Press-Republican

Columns

May 29, 2013

Pinch of time: Weird weather in 1816 affected North Country

The bags of mulch are stacked on the front porch, ready to keep the weeds down in my flower gardens. The only problem is the not-yet-bloomed flowers are soaked.

Where did all this rain come from? Back in early May, I thought we had it made with early sunshine and nice weather. I should have known better.

Snow in northern New York on May 25? Say it isn’t so, but it has been worse.

“The Year Without a Summer” happened in 1816, the result of an incident in April 1815. According to www.about.com, it would take more than 100 years before scientists understood why.

On the remote island of Sumbawa stood Mount Tambora, a volcano 12,000 feet high. On April 5, 1815, it started to rumble, much to everyone’s surprise.

No cell phones in those days, not even a telegraph on that tiny island — historians have had to rely on eyewitness accounts, in particular Sir Thomas Stamford Bingley Raffles, who was serving as governor of Java at the time.

Sir Thomas published a brilliant account of the day, gathered from English traders and military personnel. Accounts state that on April 10, the volcano blew its top, shooting fire into the sky in three columns.

It was thought that a gun battle was ensuing on the ocean. Military troops were dispatched, and ships were sent to help in the fight. Can you imagine their surprise, wandering around on the Indian Ocean looking for a battle and finding none?

Inhabitants on an island 10 miles to the south said the entire mountain looked like it was turning to liquid fire, throwing stones of volcanic matter onto neighboring islands. Reports state that the eruptions were accompanied by violent winds, small earthquakes and tsunamis. Archaeologists have uncovered settlements that were wiped out.

By fall of 1815, London was experiencing some of the eeriest sunsets the city had ever seen. In the following year, dust particles from Mount Tambora were carried by wind currents across the world. Weather in Europe and North America was drastically affected. Spring and summer were cold, crops didn’t grow, and a food shortage ensued.

Text Only | Photo Reprints
Columns
  • Tobias_Sue_012914.jpg World in palm of our hands

    A newsroom workshop made writer Susan Tobias realize how far technology has come since she started working at the Press-Republican.

    April 23, 2014 1 Photo

  • Mulholland_Jonathan.jpg Running tips to get you in top form

    Different limb lengths, tighter muscles, stiffer joints, prior injuries all play role in determining your running style, Jonathan Mulholland writes.

    April 22, 2014 1 Photo

  • clute_cropped.jpg When children are put at risk

    Adults who deal drugs, commit domestic violence and other crimes with kids present are guilty of yet another crime, writes columnist Penny Clute.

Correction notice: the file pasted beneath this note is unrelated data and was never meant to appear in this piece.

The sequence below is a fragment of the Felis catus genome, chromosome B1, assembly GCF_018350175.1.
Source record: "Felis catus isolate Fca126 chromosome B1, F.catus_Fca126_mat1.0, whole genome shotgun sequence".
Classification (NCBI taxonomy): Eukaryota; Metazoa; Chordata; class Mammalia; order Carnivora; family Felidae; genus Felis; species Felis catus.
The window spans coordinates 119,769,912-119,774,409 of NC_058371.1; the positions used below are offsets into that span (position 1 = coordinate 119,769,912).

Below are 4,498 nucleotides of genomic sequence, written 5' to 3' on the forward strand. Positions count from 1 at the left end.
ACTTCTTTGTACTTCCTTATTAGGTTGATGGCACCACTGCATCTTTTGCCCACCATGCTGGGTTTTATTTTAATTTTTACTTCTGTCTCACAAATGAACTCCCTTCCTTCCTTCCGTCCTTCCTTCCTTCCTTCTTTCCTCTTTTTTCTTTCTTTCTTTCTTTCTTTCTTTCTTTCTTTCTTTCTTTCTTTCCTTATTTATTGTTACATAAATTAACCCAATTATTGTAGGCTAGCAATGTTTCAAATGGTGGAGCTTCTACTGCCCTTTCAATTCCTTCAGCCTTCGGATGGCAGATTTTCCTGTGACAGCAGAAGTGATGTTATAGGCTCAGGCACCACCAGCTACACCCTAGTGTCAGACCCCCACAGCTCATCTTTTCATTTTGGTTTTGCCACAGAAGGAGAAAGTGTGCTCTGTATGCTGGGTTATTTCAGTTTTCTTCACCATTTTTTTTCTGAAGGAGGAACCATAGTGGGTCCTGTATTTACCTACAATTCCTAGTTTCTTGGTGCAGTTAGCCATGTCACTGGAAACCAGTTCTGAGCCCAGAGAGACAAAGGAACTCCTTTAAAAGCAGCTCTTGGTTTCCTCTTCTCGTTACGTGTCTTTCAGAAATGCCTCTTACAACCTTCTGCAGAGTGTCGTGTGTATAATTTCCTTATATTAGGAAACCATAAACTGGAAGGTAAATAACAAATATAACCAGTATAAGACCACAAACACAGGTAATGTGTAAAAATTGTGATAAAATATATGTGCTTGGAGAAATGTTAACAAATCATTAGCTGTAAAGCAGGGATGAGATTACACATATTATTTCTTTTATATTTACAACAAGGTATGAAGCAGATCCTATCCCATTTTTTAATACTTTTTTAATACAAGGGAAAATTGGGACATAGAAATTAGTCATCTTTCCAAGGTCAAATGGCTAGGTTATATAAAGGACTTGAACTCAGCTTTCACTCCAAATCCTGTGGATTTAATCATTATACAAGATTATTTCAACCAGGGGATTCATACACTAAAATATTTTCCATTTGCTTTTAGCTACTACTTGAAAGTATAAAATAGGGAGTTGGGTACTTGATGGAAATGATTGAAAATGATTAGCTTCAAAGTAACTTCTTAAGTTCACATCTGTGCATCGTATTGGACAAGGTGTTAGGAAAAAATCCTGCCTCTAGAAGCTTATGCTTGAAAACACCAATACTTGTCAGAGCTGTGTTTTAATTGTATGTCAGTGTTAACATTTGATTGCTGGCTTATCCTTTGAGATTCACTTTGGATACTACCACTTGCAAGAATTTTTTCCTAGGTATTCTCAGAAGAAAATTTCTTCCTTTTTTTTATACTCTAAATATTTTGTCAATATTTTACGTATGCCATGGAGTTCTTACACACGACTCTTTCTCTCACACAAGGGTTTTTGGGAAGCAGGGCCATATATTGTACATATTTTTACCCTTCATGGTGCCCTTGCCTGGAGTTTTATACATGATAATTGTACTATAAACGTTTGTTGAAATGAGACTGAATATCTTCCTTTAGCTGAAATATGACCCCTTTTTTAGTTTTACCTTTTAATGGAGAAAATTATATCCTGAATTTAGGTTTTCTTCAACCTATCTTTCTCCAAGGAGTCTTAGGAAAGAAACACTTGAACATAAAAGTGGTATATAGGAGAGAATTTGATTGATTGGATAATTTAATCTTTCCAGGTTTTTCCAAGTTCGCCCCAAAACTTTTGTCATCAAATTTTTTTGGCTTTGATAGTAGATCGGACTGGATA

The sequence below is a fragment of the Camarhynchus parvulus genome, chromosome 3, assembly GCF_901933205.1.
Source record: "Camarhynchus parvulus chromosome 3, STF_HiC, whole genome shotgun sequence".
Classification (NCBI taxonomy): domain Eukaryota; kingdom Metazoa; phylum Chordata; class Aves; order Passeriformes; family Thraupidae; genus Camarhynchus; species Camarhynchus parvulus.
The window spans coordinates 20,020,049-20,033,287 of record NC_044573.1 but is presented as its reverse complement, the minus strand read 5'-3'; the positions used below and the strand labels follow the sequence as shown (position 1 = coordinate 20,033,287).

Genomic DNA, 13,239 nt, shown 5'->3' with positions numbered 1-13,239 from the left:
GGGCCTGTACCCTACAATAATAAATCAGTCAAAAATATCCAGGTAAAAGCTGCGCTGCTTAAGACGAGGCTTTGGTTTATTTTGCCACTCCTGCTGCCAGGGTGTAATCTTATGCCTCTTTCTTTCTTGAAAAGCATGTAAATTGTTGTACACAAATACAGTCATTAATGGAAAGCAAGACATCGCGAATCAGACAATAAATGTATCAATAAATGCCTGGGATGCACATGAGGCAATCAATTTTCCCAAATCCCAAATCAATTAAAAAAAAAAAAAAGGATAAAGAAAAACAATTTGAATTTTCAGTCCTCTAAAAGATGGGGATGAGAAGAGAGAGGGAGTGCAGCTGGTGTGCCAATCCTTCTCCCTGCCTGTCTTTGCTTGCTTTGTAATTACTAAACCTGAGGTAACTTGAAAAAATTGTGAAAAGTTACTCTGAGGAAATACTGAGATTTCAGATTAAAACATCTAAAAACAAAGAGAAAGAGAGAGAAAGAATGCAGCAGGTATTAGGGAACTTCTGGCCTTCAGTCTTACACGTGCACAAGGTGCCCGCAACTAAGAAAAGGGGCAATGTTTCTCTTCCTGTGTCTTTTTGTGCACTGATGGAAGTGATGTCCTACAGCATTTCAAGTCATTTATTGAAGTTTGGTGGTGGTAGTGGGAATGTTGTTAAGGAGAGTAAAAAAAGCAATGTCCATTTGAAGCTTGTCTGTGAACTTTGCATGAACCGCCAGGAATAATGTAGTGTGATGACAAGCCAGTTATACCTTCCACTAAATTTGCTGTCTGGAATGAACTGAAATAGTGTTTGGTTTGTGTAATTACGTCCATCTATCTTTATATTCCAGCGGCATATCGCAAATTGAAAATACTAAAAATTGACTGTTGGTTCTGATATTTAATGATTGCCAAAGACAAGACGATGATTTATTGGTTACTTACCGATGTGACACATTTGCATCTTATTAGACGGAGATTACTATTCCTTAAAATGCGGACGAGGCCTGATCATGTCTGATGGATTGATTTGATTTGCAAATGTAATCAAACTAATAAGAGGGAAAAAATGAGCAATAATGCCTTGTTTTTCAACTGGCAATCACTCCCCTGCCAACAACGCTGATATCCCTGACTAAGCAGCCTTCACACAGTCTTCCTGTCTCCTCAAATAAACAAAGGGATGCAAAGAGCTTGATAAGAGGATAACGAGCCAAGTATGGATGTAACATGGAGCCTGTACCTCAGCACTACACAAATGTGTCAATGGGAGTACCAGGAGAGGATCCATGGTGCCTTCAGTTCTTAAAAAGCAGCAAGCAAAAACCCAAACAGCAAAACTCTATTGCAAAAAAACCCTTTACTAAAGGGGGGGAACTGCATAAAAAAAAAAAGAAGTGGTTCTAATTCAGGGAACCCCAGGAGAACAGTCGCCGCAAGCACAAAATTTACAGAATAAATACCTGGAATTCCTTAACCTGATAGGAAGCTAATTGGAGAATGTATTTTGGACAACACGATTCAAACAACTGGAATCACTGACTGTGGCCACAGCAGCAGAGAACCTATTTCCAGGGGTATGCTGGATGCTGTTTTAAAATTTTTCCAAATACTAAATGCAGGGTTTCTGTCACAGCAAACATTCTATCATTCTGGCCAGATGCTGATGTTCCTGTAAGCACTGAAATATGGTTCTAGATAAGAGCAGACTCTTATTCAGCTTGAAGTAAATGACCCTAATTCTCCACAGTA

April 21, 2014 1 Photo

  • Walace_Jolene 7-12_cropped.jpg Let these tips on planting trees take root

    You may think that digging a hole and plopping the tree in will suffice, and it will if you only want the tree to live a short time, columnist Jolene Wallace writes.

    April 21, 2014 1 Photo

  • ouellette.jpg Web doctor always gets it right

    I have access to the collected medical knowledge of all recorded history at my fingertips, columnist Steve Ouellette writes.

    April 20, 2014 1 Photo

  • colin_read.jpg Airport projects can benefit local economy

    Using a local workforce keeps wages and spending in the community if it can be done in a cost-effective manner, according to columnist Colin Read.

    April 20, 2014 1 Photo

  • Gast_Richard.jpg Producers can recycle tubing

    Project allows maple-syrup makers to conveniently dispose of their used tubing in an environmentally friendly way, according to columnist Richard Gast.

    April 20, 2014 1 Photo

  • Terry_Mattingly.jpg Easter with doubters and the 'nones'

    Should more pastors ask this blunt question: "Do you really believe Jesus was raised from the dead?" wonders religion columnist Terry Mattingly.

    April 18, 2014 1 Photo

  • Black_Peter_2014_cropped.jpg Canadiens are Canada's team

    The National Hockey League playoffs are underway, and for Canadiens fans, many of whom likely reside in the Montreal "suburb" of Plattsburgh, it is a time of hope and joy.

    April 18, 2014 1 Photo

  • amy_ivy.jpg Is it time to plant? Not yet

    All we can do is wait and see how things get through, columnist Amy Ivy writes.

    April 14, 2014 1 Photo

Peter Black: Canadian Dispatch

Lois Clermont, Editor

Cornell Cooperative Extension

Richard Gast: Cornell Ag Extension

Bob Grady

Guest Columns

Peter Hagar: Cornell Ag Connection

Health Advice

Ray Johnson: Climate Science
Gordie Little: Small Talk

Terry Mattingly: On Religion

Steve Ouellette: You Had To Ask

Colin Read: Everybody's Business

Pinch of Time